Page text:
Oh, I expect that I will be but I'll be "cropping" fresh greens and picking "little marvel" peas! I have beds ready for garlic and potatoes and I'd better have them in before Christmas! I'm in Florida, USA, and can garden year-around. Won't be planting beans of any kind until late February or early March, depending on overnight lows. July and August are my "worst" months for gardening and, even then, I have jalapeo peppers, sweet "bell" peppers and eggplant (aubergine). Last year, I was able to overwinter two sweet peppers and two eggplant outdoors; of course, the jalapeos come indoors on chilly nights.     I don't care anything for ornamentals or particularly like flowers; am unwilling to put much effort into any plant that I can't eat; and -- for the most part -- grow only vegetables. Eight raised beds, that range in size from 16 to 24 square feet, along with sundry individual containers now host: "Little marvel" peas (bearing); two varieties of mustard greens; "purple globe" white turnips; collards; radishes; yellow onions; white "scallion" onions; bearing eggplant (aubergine); "celebrity" tomatoes (in bloom); chives; garlic chives; bearing jalapeos; basil; parsley; sage; rosemary; bay; a smattering of leftover marigolds. By this time next week, I expect to have added incipient red-skinned potatoes of unknown variety and softneck garlic, also of unknown variety, and a second variety of collards. My first time for garlic.     Plastic sheeting draped over PVC hoops is sufficient protection against low temperatures. In fact, if it's left on too long on sunny days, high temperatures are the greater risk -- frequently causing the greens, for example, to "bolt" and begin blossoming in January or February! Normally, they're good from October until May or early June. As a rule, I'm able to buy desirable transplants from either of two nearby nurserymen quite early so an actual greenhouse is unnecessary.     Necessarily, I do a lot of interplanting and succession planting using sort of a hybrid square-foot and wide-row approach. I keep composting material constantly on hand, use "natural" fertilizers and amendments, occasionally add commercial mushroom compost and microbial inoculants. I'm in a rural area and invasive roots from native pine trees are a constant. For that reason, I make it a practice to hand cultivate and "shake up" the topmost foot of each bed, with a spading fork, annually, at which time primary nutrient levels and pH are tested.     Who else?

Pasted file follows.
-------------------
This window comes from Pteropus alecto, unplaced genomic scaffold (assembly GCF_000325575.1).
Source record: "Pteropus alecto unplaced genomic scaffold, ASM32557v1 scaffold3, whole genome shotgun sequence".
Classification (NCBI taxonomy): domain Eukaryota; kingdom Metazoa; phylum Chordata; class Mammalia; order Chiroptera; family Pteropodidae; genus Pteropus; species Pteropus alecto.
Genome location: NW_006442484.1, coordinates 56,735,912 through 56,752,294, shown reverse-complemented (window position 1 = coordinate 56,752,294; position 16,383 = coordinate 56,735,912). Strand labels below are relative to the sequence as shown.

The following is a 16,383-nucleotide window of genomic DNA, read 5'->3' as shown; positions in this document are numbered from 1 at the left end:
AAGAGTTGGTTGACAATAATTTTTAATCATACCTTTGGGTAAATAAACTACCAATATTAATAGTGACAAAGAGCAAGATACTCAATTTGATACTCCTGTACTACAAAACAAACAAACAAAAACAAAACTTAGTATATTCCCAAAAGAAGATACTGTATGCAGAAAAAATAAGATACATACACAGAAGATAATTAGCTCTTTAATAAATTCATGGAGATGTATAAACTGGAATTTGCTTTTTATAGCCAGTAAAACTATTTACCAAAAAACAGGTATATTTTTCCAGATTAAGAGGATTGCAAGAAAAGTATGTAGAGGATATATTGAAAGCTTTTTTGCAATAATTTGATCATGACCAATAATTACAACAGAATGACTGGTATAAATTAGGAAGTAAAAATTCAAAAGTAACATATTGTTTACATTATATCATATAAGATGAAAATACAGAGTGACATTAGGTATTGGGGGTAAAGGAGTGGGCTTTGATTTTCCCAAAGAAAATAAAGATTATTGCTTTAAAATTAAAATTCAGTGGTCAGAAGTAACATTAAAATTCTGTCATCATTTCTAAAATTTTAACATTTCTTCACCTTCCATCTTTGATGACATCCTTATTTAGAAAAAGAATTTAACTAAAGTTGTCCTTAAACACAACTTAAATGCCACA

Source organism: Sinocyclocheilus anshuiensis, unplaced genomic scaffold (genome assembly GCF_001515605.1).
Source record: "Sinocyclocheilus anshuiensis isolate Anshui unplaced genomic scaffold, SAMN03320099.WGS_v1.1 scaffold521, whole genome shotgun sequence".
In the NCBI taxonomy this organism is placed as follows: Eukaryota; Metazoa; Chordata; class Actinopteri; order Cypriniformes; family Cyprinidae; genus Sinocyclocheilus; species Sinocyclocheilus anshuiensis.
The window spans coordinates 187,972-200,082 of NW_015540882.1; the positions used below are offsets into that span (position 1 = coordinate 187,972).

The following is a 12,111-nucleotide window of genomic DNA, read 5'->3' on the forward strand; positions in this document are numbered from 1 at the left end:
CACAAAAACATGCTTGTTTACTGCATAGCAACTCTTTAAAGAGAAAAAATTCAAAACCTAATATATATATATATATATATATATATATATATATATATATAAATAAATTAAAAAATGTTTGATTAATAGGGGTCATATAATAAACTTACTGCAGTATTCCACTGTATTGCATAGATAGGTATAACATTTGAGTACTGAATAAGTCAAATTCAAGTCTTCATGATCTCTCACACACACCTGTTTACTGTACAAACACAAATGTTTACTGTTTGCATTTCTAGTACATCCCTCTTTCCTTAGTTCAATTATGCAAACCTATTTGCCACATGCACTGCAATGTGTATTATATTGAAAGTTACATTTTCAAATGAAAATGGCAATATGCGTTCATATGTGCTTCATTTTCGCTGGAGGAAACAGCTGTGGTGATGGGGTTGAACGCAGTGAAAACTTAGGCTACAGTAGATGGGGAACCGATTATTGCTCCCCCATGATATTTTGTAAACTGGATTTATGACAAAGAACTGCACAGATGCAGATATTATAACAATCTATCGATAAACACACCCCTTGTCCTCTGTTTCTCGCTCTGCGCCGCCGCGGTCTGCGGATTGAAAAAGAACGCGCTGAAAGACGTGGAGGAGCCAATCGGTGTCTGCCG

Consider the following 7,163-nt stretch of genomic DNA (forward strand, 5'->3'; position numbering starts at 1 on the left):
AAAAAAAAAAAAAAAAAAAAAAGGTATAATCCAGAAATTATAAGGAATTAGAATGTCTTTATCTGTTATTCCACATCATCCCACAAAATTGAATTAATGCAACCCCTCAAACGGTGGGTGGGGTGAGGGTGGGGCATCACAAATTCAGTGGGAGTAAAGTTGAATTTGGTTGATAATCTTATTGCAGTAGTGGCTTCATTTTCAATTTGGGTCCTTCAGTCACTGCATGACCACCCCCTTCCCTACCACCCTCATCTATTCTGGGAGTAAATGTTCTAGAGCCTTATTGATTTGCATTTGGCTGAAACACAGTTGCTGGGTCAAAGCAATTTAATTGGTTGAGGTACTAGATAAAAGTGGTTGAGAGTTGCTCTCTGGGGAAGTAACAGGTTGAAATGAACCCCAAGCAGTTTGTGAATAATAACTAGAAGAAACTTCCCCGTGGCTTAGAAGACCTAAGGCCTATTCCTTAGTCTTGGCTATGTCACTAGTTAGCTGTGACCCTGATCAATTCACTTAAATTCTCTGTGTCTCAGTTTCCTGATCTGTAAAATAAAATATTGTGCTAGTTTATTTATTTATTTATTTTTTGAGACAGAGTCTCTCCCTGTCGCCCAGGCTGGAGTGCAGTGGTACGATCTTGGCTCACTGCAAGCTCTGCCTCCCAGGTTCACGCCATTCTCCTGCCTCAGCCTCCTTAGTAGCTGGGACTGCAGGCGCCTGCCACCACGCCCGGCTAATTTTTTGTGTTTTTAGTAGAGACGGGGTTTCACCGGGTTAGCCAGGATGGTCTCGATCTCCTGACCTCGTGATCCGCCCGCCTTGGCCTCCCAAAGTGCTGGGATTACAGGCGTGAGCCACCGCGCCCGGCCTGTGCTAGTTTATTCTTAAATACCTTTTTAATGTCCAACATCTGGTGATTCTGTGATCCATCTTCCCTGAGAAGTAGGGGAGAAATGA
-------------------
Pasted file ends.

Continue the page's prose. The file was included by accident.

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Does watering and propagating indoor plants count? It's not exactly -- "out there" :) High temp today was 34F and was Low 18F in Southeast Michigan.